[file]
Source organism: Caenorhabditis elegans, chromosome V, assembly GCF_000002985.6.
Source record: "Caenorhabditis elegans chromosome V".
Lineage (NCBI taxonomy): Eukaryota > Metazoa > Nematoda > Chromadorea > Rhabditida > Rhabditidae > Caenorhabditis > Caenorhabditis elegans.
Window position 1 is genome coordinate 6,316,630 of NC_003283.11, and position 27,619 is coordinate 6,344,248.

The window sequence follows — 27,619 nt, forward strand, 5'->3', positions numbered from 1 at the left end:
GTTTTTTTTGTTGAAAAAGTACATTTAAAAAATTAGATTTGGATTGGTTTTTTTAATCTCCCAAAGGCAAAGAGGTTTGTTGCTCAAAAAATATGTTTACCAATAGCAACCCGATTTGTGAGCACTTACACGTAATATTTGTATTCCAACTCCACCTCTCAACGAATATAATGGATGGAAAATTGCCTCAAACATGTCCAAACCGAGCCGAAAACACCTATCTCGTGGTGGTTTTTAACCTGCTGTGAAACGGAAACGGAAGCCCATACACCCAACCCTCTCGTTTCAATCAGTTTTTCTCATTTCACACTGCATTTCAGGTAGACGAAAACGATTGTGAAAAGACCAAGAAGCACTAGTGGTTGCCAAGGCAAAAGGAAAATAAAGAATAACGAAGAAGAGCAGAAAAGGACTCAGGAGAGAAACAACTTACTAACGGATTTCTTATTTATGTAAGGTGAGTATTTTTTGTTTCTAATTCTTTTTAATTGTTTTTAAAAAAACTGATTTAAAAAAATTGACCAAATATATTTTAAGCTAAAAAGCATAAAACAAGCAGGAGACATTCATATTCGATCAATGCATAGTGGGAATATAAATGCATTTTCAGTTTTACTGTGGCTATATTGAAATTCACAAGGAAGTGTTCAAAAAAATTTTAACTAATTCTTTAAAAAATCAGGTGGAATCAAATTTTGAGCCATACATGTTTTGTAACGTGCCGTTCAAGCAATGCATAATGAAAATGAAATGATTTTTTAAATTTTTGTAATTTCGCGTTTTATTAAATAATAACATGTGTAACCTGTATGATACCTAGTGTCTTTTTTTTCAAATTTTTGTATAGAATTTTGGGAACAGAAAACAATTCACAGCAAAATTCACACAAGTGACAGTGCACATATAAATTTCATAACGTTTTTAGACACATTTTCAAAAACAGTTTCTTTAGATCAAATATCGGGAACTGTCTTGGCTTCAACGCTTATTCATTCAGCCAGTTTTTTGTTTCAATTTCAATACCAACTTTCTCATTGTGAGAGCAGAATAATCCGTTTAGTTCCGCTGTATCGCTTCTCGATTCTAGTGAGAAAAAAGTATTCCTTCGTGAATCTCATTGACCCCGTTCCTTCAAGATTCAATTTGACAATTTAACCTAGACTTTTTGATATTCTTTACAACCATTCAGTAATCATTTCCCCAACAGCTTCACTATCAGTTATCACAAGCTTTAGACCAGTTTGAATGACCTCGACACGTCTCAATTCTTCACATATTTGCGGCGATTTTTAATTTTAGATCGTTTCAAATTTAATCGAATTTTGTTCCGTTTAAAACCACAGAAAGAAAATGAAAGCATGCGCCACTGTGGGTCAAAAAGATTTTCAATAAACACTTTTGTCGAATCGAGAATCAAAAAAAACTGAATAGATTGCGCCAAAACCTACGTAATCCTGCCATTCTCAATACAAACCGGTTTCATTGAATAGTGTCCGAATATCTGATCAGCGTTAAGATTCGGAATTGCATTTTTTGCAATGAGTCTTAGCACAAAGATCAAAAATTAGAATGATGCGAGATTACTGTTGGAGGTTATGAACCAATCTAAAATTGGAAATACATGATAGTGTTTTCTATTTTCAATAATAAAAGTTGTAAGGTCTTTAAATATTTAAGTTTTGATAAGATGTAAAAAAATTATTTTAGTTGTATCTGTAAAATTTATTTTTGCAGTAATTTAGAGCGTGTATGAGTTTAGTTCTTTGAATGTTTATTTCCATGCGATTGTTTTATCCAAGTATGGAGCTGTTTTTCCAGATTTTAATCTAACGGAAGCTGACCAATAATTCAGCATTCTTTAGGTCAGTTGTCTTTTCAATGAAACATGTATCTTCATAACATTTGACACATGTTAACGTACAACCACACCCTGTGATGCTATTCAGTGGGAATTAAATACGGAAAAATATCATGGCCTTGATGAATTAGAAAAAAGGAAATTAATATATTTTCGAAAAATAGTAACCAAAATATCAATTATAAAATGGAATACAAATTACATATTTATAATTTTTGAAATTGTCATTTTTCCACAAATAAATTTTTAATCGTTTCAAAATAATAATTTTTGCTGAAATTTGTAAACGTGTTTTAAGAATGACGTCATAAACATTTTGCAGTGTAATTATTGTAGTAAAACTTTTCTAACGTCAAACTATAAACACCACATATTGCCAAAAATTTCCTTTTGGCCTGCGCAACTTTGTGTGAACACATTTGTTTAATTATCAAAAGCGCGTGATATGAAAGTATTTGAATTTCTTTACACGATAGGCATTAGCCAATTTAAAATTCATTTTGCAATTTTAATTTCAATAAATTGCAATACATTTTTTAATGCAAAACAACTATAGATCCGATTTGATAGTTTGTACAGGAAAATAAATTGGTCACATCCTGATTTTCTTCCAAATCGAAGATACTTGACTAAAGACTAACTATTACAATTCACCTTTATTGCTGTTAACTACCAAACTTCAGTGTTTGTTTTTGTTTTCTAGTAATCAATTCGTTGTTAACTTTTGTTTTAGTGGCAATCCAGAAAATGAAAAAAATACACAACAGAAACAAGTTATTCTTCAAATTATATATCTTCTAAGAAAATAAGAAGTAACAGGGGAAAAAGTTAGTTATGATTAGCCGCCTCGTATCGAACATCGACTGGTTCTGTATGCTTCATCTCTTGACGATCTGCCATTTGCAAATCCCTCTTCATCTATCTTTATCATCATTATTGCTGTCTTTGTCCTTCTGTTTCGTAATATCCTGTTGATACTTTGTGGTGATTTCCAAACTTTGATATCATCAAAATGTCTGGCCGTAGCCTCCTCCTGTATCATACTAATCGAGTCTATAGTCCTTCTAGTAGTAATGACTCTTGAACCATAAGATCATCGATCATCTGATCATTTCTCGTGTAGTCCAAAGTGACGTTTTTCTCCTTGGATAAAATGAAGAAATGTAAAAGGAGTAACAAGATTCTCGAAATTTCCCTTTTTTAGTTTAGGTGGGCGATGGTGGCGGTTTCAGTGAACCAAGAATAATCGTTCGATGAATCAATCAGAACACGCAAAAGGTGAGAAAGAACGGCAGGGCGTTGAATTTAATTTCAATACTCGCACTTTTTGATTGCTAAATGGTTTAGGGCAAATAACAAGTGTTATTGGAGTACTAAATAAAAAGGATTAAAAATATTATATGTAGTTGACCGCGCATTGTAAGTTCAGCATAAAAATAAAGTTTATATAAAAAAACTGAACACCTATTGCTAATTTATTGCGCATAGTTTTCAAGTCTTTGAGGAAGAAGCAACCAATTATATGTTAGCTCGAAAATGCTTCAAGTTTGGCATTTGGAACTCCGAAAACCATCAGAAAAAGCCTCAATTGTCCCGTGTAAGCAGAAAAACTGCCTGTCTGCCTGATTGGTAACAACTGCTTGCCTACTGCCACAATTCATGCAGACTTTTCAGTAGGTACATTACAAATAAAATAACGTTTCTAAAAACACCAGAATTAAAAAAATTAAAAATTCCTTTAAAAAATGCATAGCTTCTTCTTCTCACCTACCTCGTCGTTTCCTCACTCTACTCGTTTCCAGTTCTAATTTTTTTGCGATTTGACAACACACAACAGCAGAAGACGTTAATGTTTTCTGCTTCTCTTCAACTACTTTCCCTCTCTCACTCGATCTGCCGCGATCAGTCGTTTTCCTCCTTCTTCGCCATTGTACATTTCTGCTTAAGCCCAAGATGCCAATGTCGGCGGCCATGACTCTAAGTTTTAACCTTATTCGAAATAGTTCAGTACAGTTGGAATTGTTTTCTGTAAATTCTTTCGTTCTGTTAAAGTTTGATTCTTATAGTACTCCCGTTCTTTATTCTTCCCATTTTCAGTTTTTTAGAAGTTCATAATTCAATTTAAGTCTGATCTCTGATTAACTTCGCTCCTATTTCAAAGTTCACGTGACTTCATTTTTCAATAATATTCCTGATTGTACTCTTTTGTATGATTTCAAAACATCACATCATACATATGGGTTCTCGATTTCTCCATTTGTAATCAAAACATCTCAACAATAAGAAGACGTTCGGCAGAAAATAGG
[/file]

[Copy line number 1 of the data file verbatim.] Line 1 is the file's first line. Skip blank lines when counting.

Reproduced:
Source organism: Caenorhabditis elegans, chromosome V, assembly GCF_000002985.6.